"I'm still on all three apps. It's still a second job. There’s a lot of work to be done with texting,” he said. “But I really enjoy my time and being at home. So what's been comforting about COVID is that the expectations are less from people out there.”
Karen Burnmeister felt she would be risking her health, and her mother's health, by dating in a pandemic. A nurse at a retirement community in Somerset County, Burnmeister, 51, said as a result, her life has been lonely.
"I’d really like to date someone, but I do not trust anyone to come into my bubble. I have my food delivered, wear a tight KN95 that I rarely take off. I eat lunch in my car. My mother is so close now to getting her vaccine and I don’t want to screw things up. I just got vaccinated but I still fear bringing something home to her.” Burnmeister lives with her mom.
One silver lining has been the way a potential partner’s approach to navigating the pandemic has provided a window into their outlook on life.
Burnmeister said she sees a lot of men online who are anti-maskers, or as she calls them "grandma killers."
“I don’t think I could date anyone like that. I’d need a person with lots of empathy," she said. "Unfortunately, I don’t see myself getting near anyone for a while,” she said.
Looking for common ground
Ankush Dave took the lockdown seriously and made sure to wear masks, but at the same time, when things opened up in late summer, he went on a vacation taking all the safety precautions he could.
He said he was looking for someone with a similar mindset.
“What I was looking for was someone who understood this is a very real concern, but also not limiting herself and what she could do,” he said. “There were people that just never left the house. But then there were some who did their daily activities in a very safe manner.”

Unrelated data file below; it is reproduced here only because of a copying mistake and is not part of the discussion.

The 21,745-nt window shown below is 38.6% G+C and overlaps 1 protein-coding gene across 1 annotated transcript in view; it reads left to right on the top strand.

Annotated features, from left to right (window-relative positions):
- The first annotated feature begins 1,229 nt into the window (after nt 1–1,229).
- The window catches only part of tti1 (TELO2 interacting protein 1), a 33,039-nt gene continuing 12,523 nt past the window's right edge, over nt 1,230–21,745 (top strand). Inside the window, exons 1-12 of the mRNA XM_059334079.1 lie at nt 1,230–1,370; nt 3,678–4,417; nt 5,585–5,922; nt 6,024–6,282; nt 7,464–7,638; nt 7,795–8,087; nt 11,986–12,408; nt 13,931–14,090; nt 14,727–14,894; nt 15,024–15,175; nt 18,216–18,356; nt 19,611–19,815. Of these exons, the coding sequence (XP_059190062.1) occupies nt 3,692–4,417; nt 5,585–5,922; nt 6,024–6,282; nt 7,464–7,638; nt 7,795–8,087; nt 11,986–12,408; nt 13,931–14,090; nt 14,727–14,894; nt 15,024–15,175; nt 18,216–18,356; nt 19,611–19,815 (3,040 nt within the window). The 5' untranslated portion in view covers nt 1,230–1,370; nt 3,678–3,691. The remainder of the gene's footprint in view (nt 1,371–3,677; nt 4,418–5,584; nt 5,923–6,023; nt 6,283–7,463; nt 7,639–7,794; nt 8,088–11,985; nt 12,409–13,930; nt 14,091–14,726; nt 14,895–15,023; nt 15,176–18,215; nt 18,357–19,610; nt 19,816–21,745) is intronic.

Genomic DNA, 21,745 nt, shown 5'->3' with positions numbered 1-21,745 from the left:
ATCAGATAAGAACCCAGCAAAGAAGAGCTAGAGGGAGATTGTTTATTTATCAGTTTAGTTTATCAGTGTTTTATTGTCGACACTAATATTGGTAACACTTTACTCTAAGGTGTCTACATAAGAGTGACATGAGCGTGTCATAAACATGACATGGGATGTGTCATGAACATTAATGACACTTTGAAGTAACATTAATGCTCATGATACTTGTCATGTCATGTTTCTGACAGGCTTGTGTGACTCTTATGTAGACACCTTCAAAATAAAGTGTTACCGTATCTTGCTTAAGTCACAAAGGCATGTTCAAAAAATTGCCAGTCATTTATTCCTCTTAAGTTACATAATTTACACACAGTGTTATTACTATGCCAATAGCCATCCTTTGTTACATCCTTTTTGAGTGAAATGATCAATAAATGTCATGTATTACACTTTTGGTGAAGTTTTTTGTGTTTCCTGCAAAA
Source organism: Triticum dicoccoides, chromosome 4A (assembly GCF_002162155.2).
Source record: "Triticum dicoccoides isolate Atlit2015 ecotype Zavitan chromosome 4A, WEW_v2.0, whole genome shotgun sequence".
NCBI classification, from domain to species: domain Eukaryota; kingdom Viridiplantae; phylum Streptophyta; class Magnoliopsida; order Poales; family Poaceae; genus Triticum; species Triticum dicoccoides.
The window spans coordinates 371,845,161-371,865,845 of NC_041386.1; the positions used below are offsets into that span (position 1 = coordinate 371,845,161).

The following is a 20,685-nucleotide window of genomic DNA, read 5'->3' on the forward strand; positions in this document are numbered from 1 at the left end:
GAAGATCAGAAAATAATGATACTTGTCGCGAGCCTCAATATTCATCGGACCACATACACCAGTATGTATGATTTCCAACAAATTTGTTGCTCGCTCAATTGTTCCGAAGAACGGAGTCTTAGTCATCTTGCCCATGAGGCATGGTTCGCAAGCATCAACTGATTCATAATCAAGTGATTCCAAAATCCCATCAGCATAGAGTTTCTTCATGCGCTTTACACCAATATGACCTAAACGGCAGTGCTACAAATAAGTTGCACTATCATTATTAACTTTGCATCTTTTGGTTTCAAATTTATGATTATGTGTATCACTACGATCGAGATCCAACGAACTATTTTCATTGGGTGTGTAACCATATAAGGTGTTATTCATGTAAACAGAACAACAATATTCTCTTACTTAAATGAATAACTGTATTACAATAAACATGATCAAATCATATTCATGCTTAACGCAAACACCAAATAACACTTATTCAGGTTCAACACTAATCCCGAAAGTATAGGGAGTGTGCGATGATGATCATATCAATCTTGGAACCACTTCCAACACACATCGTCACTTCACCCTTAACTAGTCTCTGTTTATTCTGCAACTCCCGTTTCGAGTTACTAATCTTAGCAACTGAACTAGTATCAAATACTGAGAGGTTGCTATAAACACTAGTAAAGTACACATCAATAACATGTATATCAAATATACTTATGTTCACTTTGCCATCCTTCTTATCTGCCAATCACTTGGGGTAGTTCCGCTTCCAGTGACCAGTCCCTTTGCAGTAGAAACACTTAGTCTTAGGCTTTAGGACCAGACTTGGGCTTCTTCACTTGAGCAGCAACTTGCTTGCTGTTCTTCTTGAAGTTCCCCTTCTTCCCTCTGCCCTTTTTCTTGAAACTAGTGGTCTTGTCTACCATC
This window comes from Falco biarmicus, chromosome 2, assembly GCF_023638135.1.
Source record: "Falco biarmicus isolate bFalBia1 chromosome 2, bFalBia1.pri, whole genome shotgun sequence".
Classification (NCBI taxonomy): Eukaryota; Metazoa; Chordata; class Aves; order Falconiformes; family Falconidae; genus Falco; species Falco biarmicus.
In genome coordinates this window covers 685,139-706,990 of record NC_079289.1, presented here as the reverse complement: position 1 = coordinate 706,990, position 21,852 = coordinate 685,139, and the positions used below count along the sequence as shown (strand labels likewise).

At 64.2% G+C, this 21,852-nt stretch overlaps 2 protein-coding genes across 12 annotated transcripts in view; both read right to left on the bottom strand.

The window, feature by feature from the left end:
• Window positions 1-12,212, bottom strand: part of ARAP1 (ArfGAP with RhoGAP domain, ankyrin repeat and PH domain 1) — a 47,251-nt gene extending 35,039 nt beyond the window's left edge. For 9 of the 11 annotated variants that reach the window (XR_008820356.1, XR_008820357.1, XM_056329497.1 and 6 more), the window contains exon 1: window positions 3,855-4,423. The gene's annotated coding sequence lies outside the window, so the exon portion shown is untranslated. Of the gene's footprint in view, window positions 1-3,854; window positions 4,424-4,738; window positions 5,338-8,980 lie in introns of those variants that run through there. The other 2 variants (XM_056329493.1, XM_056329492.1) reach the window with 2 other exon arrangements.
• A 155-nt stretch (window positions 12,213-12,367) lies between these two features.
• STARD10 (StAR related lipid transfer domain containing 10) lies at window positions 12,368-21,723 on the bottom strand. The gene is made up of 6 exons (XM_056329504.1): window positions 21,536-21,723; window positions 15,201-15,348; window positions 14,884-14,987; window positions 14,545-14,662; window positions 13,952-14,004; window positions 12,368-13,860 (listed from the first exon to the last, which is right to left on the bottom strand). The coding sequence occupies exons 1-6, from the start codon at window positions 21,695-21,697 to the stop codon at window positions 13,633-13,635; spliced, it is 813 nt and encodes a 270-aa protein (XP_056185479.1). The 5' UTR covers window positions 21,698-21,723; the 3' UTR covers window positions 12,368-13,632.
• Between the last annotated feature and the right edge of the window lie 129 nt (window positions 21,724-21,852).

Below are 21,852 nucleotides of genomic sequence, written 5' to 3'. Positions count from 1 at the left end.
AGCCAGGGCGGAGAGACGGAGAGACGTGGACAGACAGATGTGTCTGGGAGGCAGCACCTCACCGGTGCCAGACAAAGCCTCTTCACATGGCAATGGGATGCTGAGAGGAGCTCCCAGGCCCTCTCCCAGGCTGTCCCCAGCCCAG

Dave is currently dating someone he met on a dating app.
Sears, the financial advisor from Irvington, who is also currently dating someone he met on an app, said he, too was looking for someone who would be willing to take some calculated risks.
For their first date, he and his now-girlfriend, Alexa Blanco, a law student who lives in White Plains, ate outdoors.
Since then, the couple has been out for dinners, to the driving range and for walks around the mall. They’ve also gone on a few weekend trips and local getaways.
He's frank about what he wanted in a partner.
"I need someone who has similar values to myself. We're going to take a little bit of risk. We're going to assess the information and live our lives accordingly because life's too short to lock yourself in your house for a year," he said.
“When I would meet people online and they'd share their views and they were very scared of it (the pandemic), I knew right away that wouldn't work,” he said. “You know, this isn't a person I'd be compatible with sort of long-term.
Sophie Rapley said, if not for pandemic dating, she probably wouldn't have met her boyfriend, even though they live near each other.
Both are back in their respective colleges and meet up twice a month.
“I think the pandemic would have been a lot different for me if I had not met this person," she said. "I know that a lot of people are struggling and that it's really hard for a lot of people, but this has been kind of a silver lining at least in my life. I know how grateful and lucky I am that I've met someone like this.”
Swapna Venugopal Ramaswamy covers women and power for the USA Today Network Northeast.Click here for her latest stories. Follow her on Twitter at @SwapnaVenugopal or email her at firstname.lastname@example.org